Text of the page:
Student mothers share stories
“My daughter is my motivation, she got me through that final week of midterms at USC.”
This isn’t a phrase heard very often USC. Yet, this was the life of a former USC student, Brittani Marinez, who graduated this last winter with a degree in sociology.
Marinez is not the only person to balance raising a child while pursuing a bachelor’s degree here at USC; Cindy Nguyen, who will graduate this May with a degree in business administration, is also raising a child.
According to the U.S. Department of Education’s National Center for Educational Statistics, an estimated 13 percent of college undergraduates claimed one or more dependents on the 2003-2004 report. A release of updated information has yet to be provided.
Both Marinez and Nguyen said that from the time they became pregnant, they were determined to continue with school and pursue a degree to set an example for their daughters.
Marinez found out she was pregnant three months after her high school graduation.
“I was really young, and my initial decision was to have an abortion at Planned Parenthood,” Marinez said. “I was in the waiting room and God intervened in my life and I walked right out. I trusted God, and decided to keep my baby.”
At the time, Marinez worked at a retail store in her local mall while attending Mount San Antonio College in Walnut, Calif. Once her daughter Zoë Rose was born, Marinez quit her job and focused completely on school.
“I got really close to my sociology professor, and he made an effort to reach out to me,” Marinez said. “One day he asked if I could go to any college, what college would I choose, and I said USC was my dream school. But I didn’t have the grades or the money.”
Marinez’s professor mentored her, helped her push through college and recommended various programs she could get involved in to help with raising her child. Marinez eventually picked up her grades, made the honors program and got into USC.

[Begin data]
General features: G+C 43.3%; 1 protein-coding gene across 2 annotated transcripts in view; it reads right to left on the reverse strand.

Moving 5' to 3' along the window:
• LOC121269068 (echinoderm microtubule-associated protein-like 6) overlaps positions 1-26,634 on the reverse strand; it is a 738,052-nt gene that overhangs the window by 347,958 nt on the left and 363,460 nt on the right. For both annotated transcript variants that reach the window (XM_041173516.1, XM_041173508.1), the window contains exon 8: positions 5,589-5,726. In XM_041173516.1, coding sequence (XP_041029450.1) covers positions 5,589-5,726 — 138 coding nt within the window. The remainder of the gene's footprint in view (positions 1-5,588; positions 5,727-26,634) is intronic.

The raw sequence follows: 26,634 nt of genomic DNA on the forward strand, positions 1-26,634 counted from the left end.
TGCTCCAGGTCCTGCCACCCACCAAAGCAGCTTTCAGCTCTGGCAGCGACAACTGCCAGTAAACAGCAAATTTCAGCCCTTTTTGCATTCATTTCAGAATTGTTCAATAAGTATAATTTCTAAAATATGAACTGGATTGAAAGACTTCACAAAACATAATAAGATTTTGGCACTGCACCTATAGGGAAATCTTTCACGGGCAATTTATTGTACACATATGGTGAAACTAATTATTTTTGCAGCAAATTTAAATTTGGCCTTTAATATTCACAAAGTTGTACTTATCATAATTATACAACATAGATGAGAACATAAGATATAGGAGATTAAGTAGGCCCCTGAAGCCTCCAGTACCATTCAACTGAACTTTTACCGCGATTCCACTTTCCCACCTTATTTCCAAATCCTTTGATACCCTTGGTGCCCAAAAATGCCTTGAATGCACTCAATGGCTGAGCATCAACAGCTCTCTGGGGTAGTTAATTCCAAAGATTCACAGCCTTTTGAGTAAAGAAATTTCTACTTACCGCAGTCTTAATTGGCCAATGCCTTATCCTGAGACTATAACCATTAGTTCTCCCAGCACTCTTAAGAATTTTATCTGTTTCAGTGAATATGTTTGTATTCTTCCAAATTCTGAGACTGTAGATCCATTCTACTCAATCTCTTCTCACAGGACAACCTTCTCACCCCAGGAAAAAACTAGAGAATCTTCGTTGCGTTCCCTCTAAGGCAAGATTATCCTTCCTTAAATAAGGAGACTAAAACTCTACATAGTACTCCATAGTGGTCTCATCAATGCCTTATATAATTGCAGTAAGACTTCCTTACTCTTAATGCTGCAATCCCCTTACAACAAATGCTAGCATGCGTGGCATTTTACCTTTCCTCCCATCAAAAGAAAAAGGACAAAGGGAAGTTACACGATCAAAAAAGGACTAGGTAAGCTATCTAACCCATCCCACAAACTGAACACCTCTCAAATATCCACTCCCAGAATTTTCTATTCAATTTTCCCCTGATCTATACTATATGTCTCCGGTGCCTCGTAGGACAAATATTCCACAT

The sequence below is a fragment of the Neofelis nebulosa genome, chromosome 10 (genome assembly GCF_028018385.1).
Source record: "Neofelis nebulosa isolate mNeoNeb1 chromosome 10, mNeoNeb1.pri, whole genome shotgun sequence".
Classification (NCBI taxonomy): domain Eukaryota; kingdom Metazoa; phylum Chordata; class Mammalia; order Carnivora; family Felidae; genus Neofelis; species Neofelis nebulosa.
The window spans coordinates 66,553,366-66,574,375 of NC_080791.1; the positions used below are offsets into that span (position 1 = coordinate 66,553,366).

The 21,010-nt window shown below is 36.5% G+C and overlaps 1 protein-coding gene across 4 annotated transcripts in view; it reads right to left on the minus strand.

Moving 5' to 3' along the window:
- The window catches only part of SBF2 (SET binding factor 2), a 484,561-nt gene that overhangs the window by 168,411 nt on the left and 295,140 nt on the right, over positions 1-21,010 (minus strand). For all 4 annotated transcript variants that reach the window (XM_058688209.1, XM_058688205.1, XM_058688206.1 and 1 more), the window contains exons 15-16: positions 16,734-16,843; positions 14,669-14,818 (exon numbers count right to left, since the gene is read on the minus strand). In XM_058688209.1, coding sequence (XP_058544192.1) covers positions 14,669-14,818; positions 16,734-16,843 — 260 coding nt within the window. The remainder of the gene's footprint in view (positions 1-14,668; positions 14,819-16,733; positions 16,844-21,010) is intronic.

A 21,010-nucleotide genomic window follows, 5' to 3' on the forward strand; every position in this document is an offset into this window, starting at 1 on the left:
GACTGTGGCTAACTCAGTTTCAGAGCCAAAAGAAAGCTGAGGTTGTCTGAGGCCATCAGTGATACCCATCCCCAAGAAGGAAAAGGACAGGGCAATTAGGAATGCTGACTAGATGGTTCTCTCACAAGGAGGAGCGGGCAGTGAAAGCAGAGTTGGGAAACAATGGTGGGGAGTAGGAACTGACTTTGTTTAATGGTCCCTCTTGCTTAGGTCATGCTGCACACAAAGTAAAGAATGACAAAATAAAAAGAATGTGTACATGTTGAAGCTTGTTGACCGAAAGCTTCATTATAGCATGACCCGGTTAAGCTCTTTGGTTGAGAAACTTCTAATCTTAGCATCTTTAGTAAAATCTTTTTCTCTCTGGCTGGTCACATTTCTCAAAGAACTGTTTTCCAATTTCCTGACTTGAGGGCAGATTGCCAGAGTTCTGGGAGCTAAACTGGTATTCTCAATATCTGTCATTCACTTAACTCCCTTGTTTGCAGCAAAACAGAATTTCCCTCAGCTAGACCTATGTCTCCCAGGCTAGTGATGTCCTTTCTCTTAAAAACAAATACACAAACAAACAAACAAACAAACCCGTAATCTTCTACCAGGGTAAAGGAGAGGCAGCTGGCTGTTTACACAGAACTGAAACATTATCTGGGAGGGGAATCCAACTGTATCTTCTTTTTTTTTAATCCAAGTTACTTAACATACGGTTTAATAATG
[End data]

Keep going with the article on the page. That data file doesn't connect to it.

“In August of 2008, I found out that I got into USC,” Marinez said. “I really felt like I had made it for my daughter and for myself. It was my greatest accomplishment.”
Nguyen had a slightly different experience than Marinez, as she got pregnant while she was a student at USC.
“I transferred to USC from Long Beach City College,” Nguyen said. “I took a year off USC to get married, and when I came back second semester, I got pregnant.”
Nguyen was 24 when she became pregnant, and the birth of her daughter, Jade, inspired her to achieve in school.
“When I had my baby girl, it changed my life,” Nguyen said. “If I was focused before the baby, after I am motivated to what I was doing 10 times more. Because of this, I came back to USC this year, and I’m trying to finish up.”
Nguyen said her professors didn’t treat her any differently when they discovered she was pregnant.
“I never used my baby as an excuse for anything unless it was a doctor’s appointment that I had to go to,” Nguyen said. “When my professors did find out I had a baby, they’d be like, ‘Oh my gosh! How do you do it?’”
Nguyen has yet to graduate, but she single-handedly runs her own business, The Art of Make Up. Nguyen’s business is a make-up school, shop and salon that was established last May. Located in Orange County, the shop has already established a credible clientele list.
Both Marinez and Nguyen acknowledged challenges during their pregnancies. Some days, they missed classes for doctor’s appointments, and their overall college experience was very different from the norm.
“When I was pregnant, I didn’t get morning sickness,” Nguyen said. “But when my baby was born and I went back to school, it was much more complicated because anytime the baby needed something, I’d have to take the day off school.”
Marinez explained that she didn’t have the typical college experience because she lived off campus and spent nearly two hours in traffic both ways.
“I pushed so hard to graduate for my daughter and myself, but being at USC and being a parent made my college experience very different from my peers,” Marinez said. “Class, work, Zoë. That was my life for three years.”
Despite the difficulties that come with parenting at a relatively young age, Nguyen said Jade was the primary reason she pursued her now-successful business.
“I was thinking of her most of the time,” Nguyen said. “I want to become a better person for my baby.”
Marinez said everything she had to endure was worth it.
“My main motivation in graduating was so when Zoë is older, she can’t say [school] is too hard because she had me as her example,” she said.